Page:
The big challenge with most management games is the difficulty that comes with the act of making busywork, fulfilling orders, and organizing tasks engaging gameplay. Some games push your micromanagement skills to the limit, placing you on crazy strict timers. Others allow for some wacky setups, using the comedic power of a roller coaster that launches people into space to keep its players invested.

Aquaculture Land by Maulidan Games isn’t interested in doing either of those things. It’s pretty sure about what someone looking for an aquafarming simulator wants: a low-pressure, relaxing experience featuring plenty of automation and the simple joys of fulfilling orders. In those respects, the game is pretty good!

You start off with a single worker, a plot of land, and a buttload of cash (up to half a million if you set it so at the start of the game) to make the dream happen. You then click on a shovel and drag out a rectangle to form your pond, which makes your worker snap from his daydream and start digging. From there it’s a matter of filling it with water, finding out what fish orders you’ve got from your customers, then filling the pond with those kinds of fish to raise and harvest later for selling.

This art style looks very familiar. I’m sure I’ve seen those trees somewhere before.

It sounds pretty simple, and it is! For the most part anyway. Each pond has several statuses to take note of, such as oxygen levels or living space, which affect the fish being raised in it. You can alter these statuses with machines such as filters or aerators, reducing noise levels near the pond, lessening the amount of fish, or simply digging a bigger pond. These machines cost money to buy, maintain, and power, and they break pretty often too – as well as make noise – which you’ll have to take note of as the number of ponds in your farm grow to keep up with demand. Thankfully, you can set machines to be auto-repair, while any fish’s minimum living requirements for its pond are also marked within the pond status itself, letting you easily see what adjustments have to be made. It can feel a little confusing at first – I sure made some mistakes – but nothing complicated enough to stump you.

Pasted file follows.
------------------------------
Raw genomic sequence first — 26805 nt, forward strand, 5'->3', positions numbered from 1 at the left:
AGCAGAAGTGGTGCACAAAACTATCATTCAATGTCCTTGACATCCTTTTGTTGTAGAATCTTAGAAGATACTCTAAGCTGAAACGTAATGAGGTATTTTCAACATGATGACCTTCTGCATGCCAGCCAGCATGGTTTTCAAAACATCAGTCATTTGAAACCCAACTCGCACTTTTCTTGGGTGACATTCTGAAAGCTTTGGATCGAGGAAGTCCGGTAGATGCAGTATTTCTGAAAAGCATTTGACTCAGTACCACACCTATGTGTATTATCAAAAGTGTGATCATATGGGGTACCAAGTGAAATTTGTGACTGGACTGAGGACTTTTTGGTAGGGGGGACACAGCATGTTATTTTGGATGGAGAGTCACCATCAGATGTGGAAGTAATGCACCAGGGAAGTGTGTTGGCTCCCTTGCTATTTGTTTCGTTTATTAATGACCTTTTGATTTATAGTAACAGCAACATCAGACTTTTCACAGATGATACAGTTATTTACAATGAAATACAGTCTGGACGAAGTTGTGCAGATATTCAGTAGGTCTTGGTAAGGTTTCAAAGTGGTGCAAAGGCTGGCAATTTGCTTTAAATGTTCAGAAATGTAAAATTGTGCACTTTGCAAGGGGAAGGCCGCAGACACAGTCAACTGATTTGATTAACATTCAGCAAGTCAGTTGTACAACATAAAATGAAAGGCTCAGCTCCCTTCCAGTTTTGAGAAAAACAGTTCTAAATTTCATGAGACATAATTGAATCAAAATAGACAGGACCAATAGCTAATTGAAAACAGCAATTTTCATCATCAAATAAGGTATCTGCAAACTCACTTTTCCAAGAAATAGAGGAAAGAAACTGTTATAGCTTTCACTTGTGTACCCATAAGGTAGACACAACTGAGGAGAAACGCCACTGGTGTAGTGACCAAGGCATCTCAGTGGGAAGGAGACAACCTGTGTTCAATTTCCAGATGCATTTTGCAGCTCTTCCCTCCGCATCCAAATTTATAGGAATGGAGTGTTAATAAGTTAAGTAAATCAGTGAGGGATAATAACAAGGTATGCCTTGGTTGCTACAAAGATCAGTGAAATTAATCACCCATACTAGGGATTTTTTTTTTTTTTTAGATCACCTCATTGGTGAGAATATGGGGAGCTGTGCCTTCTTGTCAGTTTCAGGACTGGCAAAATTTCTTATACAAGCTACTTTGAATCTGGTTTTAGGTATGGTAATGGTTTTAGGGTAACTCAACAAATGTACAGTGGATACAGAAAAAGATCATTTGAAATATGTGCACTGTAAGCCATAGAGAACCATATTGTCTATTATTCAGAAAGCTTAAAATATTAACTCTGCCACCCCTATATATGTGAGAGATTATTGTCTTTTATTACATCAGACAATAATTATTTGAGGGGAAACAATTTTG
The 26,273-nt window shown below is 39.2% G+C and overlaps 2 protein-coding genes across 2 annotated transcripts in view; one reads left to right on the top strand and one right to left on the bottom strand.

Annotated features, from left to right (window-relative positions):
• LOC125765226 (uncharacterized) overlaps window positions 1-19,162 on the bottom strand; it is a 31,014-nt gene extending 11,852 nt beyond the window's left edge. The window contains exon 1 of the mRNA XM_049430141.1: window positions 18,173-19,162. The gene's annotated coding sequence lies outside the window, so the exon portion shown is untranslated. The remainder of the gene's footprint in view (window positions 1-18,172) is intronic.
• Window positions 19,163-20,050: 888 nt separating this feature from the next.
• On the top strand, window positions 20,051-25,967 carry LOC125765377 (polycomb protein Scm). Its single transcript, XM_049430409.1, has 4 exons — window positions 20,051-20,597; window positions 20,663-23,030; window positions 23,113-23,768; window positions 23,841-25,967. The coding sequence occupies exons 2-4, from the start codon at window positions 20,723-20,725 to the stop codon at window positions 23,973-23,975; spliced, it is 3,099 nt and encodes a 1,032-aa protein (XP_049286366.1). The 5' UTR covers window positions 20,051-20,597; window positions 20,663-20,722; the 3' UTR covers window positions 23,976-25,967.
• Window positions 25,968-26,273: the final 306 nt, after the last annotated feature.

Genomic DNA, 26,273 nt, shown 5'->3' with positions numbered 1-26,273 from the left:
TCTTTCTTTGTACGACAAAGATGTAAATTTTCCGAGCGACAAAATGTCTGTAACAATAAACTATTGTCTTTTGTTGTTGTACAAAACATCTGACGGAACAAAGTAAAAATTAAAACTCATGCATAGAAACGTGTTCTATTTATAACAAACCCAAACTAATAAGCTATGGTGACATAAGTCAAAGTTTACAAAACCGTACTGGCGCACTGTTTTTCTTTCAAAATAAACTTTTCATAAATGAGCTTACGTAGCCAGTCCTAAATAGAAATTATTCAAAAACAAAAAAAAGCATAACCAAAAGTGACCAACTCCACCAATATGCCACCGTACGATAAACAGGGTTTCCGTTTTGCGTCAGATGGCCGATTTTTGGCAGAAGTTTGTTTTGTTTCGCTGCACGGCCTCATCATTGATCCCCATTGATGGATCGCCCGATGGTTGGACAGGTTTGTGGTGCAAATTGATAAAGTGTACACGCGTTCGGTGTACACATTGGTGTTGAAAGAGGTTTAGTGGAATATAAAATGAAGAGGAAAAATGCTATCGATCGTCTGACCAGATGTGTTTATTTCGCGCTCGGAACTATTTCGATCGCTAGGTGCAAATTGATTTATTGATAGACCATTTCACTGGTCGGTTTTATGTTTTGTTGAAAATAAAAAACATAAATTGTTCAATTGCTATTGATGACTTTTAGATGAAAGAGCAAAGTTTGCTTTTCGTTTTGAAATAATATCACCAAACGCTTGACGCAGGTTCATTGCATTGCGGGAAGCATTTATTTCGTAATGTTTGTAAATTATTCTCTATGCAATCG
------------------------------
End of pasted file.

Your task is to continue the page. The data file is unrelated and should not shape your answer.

Argh! Why don’t these machines have any power? They’re right next to the damn generator!

With harvesting also having an auto option, you can actually define the level of micromanagement you want for the game by yourself. Want to go total control freak and micromanage every facet of your workers’ day to day activities? You can! Want to set up an almost completely automated farm? You can too! Aquaculture Land is first and foremost a comfy experience over a competitive one; you’re never quite going to struggle when it comes to building the farm you want. While it can feel a little shallow if you’re used to more active experiences, there is a lot of satisfaction to be had in simply watching your farm grow in size as the days and orders go by.

By the time of this writing, however, all there is to Aquaculture Land is a Free Mode, with Career Mode still under development. Free Mode isn’t quite finished either; there’s still a couple of features you’re locked out of. It remains to be seen if Career Mode could bring the missing challenge (and perhaps a story?) that the game is still missing. Until then, it’s a simple and fun little management sim, even if the way machines seem to break or just refuse to be powered by generators feels a little… fishy.

This review is based on a free copy provided by developer Maulidan Games. Aquaculture Land is available for PC in Steam’s Early Access program.

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